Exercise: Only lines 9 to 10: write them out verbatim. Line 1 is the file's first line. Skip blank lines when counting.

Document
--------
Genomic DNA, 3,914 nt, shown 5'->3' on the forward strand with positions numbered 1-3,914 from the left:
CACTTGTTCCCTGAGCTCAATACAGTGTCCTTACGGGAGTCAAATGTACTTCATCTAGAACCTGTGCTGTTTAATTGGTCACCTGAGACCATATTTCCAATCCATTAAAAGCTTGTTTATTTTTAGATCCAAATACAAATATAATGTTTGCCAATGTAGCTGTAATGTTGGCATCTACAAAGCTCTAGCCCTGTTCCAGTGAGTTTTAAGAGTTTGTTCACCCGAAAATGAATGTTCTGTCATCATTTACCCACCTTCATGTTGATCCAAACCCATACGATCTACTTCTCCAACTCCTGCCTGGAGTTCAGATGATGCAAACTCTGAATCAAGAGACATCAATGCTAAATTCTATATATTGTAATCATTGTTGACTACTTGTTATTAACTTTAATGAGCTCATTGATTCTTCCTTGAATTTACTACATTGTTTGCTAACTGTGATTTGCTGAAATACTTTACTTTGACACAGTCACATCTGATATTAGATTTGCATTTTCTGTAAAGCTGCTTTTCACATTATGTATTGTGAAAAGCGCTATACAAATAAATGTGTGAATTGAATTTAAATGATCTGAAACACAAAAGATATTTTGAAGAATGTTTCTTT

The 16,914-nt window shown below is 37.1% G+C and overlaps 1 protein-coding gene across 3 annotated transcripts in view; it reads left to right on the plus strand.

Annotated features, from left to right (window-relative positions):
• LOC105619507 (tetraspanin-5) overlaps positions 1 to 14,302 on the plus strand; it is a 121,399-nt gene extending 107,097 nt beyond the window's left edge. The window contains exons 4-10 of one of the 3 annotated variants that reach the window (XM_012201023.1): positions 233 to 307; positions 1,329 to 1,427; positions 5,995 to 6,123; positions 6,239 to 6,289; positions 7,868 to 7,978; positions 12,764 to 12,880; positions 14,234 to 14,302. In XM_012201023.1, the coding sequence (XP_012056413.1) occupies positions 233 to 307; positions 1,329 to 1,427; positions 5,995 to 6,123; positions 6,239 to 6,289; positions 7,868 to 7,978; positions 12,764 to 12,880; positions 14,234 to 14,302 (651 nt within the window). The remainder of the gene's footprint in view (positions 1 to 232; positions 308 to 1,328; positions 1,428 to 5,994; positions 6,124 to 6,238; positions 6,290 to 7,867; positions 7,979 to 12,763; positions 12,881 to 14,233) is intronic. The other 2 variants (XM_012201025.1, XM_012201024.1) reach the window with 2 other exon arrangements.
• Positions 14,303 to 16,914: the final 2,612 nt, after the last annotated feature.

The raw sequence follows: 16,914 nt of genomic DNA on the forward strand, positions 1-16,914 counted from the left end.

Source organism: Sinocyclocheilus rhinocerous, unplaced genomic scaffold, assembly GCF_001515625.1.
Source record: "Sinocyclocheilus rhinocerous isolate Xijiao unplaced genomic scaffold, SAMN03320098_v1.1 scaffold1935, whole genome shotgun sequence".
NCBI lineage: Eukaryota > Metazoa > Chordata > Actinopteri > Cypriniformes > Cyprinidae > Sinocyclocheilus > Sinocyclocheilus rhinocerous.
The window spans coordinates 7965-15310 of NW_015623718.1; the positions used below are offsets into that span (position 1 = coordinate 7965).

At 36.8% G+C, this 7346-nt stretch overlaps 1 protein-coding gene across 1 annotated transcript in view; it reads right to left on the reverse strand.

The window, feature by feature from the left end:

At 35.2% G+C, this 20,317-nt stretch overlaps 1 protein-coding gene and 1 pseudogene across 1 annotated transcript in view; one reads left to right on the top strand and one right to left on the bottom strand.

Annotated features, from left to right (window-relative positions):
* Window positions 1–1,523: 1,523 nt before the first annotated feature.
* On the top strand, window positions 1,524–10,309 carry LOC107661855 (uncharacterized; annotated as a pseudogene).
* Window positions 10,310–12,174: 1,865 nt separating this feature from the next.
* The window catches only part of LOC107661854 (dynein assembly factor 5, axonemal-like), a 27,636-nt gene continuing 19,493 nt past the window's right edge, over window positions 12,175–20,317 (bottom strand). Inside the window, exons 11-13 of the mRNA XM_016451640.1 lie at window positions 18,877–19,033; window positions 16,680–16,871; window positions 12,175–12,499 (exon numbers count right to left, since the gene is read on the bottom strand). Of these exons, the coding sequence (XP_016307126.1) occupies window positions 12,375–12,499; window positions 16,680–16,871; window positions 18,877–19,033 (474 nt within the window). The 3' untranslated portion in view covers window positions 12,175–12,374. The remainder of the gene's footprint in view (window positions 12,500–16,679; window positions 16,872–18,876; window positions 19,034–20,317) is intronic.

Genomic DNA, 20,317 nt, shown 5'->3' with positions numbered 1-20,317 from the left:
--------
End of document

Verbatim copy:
Source record: "Sinocyclocheilus rhinocerous isolate Xijiao unplaced genomic scaffold, SAMN03320098_v1.1 scaffold1935, whole genome shotgun sequence".
NCBI lineage: Eukaryota > Metazoa > Chordata > Actinopteri > Cypriniformes > Cyprinidae > Sinocyclocheilus > Sinocyclocheilus rhinocerous.